Google’s Practical Action Against Malware and Its Authors
Android has grown from a minority player in the mobile operating system market of 2008, a world dominated by Research-in-Motion’s Blackberry and Microsoft Windows mobile. With 1 billion unique Android devices checking-in with Google Play every month, it has reached a number so huge that the Law of Large Numbers applies to it. This was proven by the recent news from Eset that a particular gaming developer that posted 13 games in Google Play Store was bundling malware to their apps. With the app install base of the game reaching 580,000, some users have malware in their phones even if they only sourced their apps from the Play Store.
The users who downloaded these apps will not feel any different, except that the app they expect to run will just force close over and over again. This prompts the users to uninstall them eventually for lack of functionality. Google on their part has claimed that the takedown was due to the app developer has violated the Terms of Service of hosting apps in Google Play Store.
The security of Android is always work in progress. Being the top mobile operating system, and being “inclusive” creates a much easier ecosystem for developing apps. Unlike Apple’s iOS platform, the Google Play Store publishes apps for users with fewer restrictive rules. It is more of an open system as users are not locked down to just using the Google Play Store for their apps, but Google opens the possibility of enabling Unknown Sources option, which enables installation of apps from 3rd party sources.
Such freedom entails some form of responsibility and obligations imposed on the shoulders of the end-users. They have to choose where they source their apps when they want to update them and if they so choose to even upgrade. In Android they can do operating system upgrades using the vendor-provided update or through a custom ROM.
Google has been improving the capabilities of Google Play to detect malware embedded with apps, the technology dubbed Google Play Protect which is embedded in every version of Google Play Services. This is also supplemented by Android 6.0 Marshmallow and later’s use of a better permission system, where individual permissions can be accepted or revoked by the user. With these two technological improvements on Android, the platform is seen to prevent more PHAs from being installed in an average Android device.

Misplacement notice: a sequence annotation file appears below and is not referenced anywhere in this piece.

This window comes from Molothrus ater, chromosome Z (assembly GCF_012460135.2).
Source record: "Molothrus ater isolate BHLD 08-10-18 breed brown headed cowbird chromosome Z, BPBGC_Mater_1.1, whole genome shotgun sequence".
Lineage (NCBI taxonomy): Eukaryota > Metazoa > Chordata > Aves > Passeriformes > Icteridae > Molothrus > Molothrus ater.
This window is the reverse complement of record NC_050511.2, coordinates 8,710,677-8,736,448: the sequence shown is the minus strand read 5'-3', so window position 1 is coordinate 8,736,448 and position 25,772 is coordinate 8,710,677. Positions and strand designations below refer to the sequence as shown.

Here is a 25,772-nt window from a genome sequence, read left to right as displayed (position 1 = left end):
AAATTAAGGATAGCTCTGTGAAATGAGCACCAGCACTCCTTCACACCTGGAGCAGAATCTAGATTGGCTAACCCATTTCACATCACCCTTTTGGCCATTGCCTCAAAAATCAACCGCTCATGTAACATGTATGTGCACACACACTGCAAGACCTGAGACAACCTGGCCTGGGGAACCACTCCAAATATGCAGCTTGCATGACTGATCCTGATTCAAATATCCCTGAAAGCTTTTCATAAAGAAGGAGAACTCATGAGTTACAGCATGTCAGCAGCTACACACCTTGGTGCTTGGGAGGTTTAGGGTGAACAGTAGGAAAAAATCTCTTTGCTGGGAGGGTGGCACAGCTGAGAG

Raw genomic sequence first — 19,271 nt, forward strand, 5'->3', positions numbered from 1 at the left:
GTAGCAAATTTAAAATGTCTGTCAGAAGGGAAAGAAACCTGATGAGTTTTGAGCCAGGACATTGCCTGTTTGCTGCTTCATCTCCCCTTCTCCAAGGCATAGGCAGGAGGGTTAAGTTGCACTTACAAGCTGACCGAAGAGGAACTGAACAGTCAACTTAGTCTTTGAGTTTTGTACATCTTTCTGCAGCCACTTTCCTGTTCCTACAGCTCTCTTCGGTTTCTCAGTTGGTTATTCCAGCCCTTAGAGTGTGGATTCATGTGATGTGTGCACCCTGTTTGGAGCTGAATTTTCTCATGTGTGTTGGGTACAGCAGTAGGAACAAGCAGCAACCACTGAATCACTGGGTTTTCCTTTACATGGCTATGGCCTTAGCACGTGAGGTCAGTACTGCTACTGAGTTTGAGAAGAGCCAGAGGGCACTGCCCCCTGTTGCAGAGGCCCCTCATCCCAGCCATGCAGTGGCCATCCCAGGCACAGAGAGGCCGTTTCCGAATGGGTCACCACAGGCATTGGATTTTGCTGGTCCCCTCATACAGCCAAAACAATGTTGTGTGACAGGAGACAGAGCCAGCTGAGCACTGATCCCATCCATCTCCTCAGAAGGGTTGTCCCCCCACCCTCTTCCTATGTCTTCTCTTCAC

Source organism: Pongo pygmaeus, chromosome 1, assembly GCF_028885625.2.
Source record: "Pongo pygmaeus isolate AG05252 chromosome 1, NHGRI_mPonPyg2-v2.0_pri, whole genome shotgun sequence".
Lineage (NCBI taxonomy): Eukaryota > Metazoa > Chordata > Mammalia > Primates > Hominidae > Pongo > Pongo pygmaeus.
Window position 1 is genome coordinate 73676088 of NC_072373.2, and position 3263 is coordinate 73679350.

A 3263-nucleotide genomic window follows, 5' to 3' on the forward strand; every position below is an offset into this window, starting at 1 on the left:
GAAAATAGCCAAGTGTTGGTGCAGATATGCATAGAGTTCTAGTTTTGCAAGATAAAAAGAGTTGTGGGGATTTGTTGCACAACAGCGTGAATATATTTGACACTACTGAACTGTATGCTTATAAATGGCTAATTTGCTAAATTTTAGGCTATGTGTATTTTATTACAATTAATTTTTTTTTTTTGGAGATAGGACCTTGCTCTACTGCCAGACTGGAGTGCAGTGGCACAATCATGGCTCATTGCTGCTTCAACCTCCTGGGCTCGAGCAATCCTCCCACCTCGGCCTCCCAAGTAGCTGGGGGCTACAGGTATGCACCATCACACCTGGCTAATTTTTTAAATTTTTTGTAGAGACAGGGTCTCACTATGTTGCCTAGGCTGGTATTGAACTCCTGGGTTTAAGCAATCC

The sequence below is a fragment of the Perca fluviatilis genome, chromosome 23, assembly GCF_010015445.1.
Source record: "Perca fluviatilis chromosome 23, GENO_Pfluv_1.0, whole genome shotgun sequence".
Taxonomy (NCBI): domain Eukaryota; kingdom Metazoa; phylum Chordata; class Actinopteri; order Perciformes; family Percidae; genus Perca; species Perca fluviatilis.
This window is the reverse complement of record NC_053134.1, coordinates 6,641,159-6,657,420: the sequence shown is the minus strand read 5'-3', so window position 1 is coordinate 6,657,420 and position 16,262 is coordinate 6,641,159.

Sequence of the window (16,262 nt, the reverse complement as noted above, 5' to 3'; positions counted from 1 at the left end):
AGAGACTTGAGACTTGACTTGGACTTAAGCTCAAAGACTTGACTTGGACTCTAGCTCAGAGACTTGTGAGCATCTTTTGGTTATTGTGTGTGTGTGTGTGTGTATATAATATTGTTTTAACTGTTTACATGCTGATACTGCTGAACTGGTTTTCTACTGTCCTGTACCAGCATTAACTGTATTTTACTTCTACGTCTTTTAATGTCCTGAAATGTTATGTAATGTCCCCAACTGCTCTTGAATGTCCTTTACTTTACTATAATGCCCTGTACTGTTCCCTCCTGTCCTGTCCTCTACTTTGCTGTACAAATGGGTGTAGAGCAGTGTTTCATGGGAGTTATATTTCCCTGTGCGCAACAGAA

“Google Play Protect is Google’s built-in malware protection for Android. Backed by the strength of Google’s machine learning algorithms, it is always improving in real time. Google Play Protect continuously works to keep your device, data, and apps safe. It automatically scans your device and makes sure you have the latest in mobile security, so you can rest easy. All Android apps undergo rigorous security testing before appearing in the Google Play Store. We vet every app and developer in Google Play and suspend those who violate our policies. Then, Play Protect scans billions of apps daily to make sure everything remains spot on. That way, no matter where you download an app from, you know it’s been checked by Google Play Protect,” explained Google in their official Play Protect Microsite describing the program.
Kevin Jones830 Posts
Kevin Jones, Ph.D., is a research associate and a Cyber Security Author with experience in Penetration Testing, Vulnerability Assessments, Monitoring solutions, Surveillance and Offensive technologies etc. Currently, he is a freelance writer on latest security news and other happenings. He has authored numerous articles and exploits which can be found on popular sites like hackercombat.com and others.